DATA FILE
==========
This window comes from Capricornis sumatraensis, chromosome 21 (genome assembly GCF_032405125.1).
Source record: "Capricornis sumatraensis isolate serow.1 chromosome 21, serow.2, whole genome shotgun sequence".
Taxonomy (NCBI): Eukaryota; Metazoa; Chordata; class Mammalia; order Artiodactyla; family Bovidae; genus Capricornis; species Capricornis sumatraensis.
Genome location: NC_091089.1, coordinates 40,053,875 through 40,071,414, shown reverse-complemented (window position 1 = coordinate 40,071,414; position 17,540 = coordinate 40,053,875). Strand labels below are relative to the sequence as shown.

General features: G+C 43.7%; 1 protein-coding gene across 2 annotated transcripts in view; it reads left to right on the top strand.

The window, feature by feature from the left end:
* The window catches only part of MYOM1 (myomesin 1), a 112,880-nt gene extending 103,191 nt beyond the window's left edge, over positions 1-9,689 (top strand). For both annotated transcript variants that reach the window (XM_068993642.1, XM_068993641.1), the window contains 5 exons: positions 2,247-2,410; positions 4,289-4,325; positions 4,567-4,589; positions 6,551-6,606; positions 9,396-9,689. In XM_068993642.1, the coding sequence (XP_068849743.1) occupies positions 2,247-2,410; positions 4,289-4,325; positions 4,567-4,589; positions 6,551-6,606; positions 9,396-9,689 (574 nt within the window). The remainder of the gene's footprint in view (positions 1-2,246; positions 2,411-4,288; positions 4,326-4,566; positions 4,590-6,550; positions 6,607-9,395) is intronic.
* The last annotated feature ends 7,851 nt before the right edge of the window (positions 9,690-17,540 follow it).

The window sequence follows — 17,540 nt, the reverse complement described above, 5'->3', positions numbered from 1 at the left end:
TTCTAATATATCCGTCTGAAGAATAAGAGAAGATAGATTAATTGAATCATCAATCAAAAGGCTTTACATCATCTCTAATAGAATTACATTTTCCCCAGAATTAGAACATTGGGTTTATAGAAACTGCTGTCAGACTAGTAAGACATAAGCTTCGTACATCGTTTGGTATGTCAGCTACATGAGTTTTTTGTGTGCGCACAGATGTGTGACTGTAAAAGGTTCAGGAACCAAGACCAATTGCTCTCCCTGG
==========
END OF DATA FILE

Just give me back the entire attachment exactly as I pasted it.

This window comes from Capricornis sumatraensis, chromosome 21 (genome assembly GCF_032405125.1).
Source record: "Capricornis sumatraensis isolate serow.1 chromosome 21, serow.2, whole genome shotgun sequence".
Taxonomy (NCBI): Eukaryota; Metazoa; Chordata; class Mammalia; order Artiodactyla; family Bovidae; genus Capricornis; species Capricornis sumatraensis.
Genome location: NC_091089.1, coordinates 40,053,875 through 40,071,414, shown reverse-complemented (window position 1 = coordinate 40,071,414; position 17,540 = coordinate 40,053,875). Strand labels below are relative to the sequence as shown.

General features: G+C 43.7%; 1 protein-coding gene across 2 annotated transcripts in view; it reads left to right on the top strand.

The window, feature by feature from the left end:
* The window catches only part of MYOM1 (myomesin 1), a 112,880-nt gene extending 103,191 nt beyond the window's left edge, over positions 1-9,689 (top strand). For both annotated transcript variants that reach the window (XM_068993642.1, XM_068993641.1), the window contains 5 exons: positions 2,247-2,410; positions 4,289-4,325; positions 4,567-4,589; positions 6,551-6,606; positions 9,396-9,689. In XM_068993642.1, the coding sequence (XP_068849743.1) occupies positions 2,247-2,410; positions 4,289-4,325; positions 4,567-4,589; positions 6,551-6,606; positions 9,396-9,689 (574 nt within the window). The remainder of the gene's footprint in view (positions 1-2,246; positions 2,411-4,288; positions 4,326-4,566; positions 4,590-6,550; positions 6,607-9,395) is intronic.
* The last annotated feature ends 7,851 nt before the right edge of the window (positions 9,690-17,540 follow it).

The window sequence follows — 17,540 nt, the reverse complement described above, 5'->3', positions numbered from 1 at the left end:
TTCTAATATATCCGTCTGAAGAATAAGAGAAGATAGATTAATTGAATCATCAATCAAAAGGCTTTACATCATCTCTAATAGAATTACATTTTCCCCAGAATTAGAACATTGGGTTTATAGAAACTGCTGTCAGACTAGTAAGACATAAGCTTCGTACATCGTTTGGTATGTCAGCTACATGAGTTTTTTGTGTGCGCACAGATGTGTGACTGTAAAAGGTTCAGGAACCAAGACCAATTGCTCTCCCTGG